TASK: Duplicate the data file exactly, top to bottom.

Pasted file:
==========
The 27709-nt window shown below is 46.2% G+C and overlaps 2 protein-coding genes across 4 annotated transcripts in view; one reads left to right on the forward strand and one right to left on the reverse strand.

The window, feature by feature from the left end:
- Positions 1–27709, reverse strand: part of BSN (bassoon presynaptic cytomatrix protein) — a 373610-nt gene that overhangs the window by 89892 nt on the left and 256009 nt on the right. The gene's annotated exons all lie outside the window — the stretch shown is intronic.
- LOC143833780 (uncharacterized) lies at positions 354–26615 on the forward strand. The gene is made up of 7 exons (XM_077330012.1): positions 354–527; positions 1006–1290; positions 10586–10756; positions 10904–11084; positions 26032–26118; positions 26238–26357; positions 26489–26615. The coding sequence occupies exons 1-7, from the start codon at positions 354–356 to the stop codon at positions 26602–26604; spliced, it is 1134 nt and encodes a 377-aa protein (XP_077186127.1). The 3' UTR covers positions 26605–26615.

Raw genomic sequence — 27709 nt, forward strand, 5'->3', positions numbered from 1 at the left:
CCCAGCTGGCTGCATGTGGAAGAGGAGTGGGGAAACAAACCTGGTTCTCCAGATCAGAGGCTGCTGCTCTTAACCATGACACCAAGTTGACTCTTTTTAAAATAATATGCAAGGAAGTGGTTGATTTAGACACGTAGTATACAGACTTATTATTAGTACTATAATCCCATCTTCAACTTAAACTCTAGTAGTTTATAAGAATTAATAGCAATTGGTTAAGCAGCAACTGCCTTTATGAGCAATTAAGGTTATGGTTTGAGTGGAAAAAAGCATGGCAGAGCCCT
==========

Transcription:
The 27709-nt window shown below is 46.2% G+C and overlaps 2 protein-coding genes across 4 annotated transcripts in view; one reads left to right on the forward strand and one right to left on the reverse strand.

The window, feature by feature from the left end:
- Positions 1–27709, reverse strand: part of BSN (bassoon presynaptic cytomatrix protein) — a 373610-nt gene that overhangs the window by 89892 nt on the left and 256009 nt on the right. The gene's annotated exons all lie outside the window — the stretch shown is intronic.
- LOC143833780 (uncharacterized) lies at positions 354–26615 on the forward strand. The gene is made up of 7 exons (XM_077330012.1): positions 354–527; positions 1006–1290; positions 10586–10756; positions 10904–11084; positions 26032–26118; positions 26238–26357; positions 26489–26615. The coding sequence occupies exons 1-7, from the start codon at positions 354–356 to the stop codon at positions 26602–26604; spliced, it is 1134 nt and encodes a 377-aa protein (XP_077186127.1). The 3' UTR covers positions 26605–26615.

Raw genomic sequence — 27709 nt, forward strand, 5'->3', positions numbered from 1 at the left:
CCCAGCTGGCTGCATGTGGAAGAGGAGTGGGGAAACAAACCTGGTTCTCCAGATCAGAGGCTGCTGCTCTTAACCATGACACCAAGTTGACTCTTTTTAAAATAATATGCAAGGAAGTGGTTGATTTAGACACGTAGTATACAGACTTATTATTAGTACTATAATCCCATCTTCAACTTAAACTCTAGTAGTTTATAAGAATTAATAGCAATTGGTTAAGCAGCAACTGCCTTTATGAGCAATTAAGGTTATGGTTTGAGTGGAAAAAAGCATGGCAGAGCCCT